September 18, 2014
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Census data show Ohio still struggling to recover from post-Recession poverty.
Census data show investments in economic security needed
Ohio’s median household income increased by $627 between 2012 and 2013, to $48,081, according to data released today by the Census Bureau. The state poverty rate declined from 16.3 percent to 16.0 percent. Unfortunately, that decline did not amount to a statistically significant change. Roughly 1 in 6 Ohioans lived in poverty in 2013. That’s less than $24,000 for a family of four.
Today’s data show that real income is still down and poverty is up since the recovery began in 2009. Since that time, median household income in Ohio, in inflation adjusted 2013 dollars is down 2.5 percent ($1,235). Ohio’s poverty rate stood at 15.2 percent in the 2009.
“Ohio is stuck,” said workforce researcher Hannah Halbert. “The state’s recovery has been excruciatingly slow and even slower for those in poverty.”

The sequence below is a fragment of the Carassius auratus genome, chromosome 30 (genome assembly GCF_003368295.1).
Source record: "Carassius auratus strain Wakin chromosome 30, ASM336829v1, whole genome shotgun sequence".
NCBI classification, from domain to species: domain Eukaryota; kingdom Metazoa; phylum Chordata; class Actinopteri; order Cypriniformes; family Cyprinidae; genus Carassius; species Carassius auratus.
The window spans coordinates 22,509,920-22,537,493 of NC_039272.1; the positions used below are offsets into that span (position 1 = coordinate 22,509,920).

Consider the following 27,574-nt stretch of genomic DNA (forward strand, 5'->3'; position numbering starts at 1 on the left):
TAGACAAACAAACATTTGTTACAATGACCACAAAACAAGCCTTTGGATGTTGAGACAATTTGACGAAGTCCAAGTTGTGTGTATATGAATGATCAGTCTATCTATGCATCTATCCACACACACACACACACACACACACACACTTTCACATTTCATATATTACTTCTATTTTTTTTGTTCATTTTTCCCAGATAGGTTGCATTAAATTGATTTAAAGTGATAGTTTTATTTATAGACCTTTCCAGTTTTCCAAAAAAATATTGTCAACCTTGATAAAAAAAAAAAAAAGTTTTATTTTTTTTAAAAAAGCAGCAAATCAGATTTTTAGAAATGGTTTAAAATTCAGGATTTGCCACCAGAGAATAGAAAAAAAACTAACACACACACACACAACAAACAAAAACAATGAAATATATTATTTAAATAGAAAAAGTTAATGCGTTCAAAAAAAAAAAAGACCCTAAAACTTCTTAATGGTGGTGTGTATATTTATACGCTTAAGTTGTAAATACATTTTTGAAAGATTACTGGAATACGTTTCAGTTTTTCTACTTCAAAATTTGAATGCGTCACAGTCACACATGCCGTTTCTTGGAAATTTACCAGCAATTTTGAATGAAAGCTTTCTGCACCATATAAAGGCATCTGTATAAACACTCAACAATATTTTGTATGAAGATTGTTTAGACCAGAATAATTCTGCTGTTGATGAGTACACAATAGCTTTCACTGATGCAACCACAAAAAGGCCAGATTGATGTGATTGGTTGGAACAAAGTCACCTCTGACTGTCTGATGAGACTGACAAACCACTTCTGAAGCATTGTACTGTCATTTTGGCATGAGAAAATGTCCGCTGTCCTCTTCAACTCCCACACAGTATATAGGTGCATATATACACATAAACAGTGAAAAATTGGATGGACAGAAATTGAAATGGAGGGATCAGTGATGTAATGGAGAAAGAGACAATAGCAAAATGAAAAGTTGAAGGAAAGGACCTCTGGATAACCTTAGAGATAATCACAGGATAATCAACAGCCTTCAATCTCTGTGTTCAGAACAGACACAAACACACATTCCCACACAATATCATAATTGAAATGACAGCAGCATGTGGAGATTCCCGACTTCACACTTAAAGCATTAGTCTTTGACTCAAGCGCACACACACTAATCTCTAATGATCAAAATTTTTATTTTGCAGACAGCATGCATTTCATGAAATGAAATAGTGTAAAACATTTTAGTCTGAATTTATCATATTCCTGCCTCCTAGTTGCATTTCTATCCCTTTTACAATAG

The data also show that African Americans and Latinos in Ohio have been hit particularly hard in this weak recovery. More than 33 percent of African Americans and more than 27 percent of Latinos lived in poverty last year. Both are statistically significant deviations from the 12.7 percent poverty rate for non-Hispanic whites.
“Too many Ohio families are struggling to climb out of poverty and too many are being left out of our listless recovery,” said Halbert. “It is time to make bold investments in Ohio’s people.”
Policy Matters Ohio is a nonprofit, nonpartisan state policy research institute with offices in Cleveland and Columbus.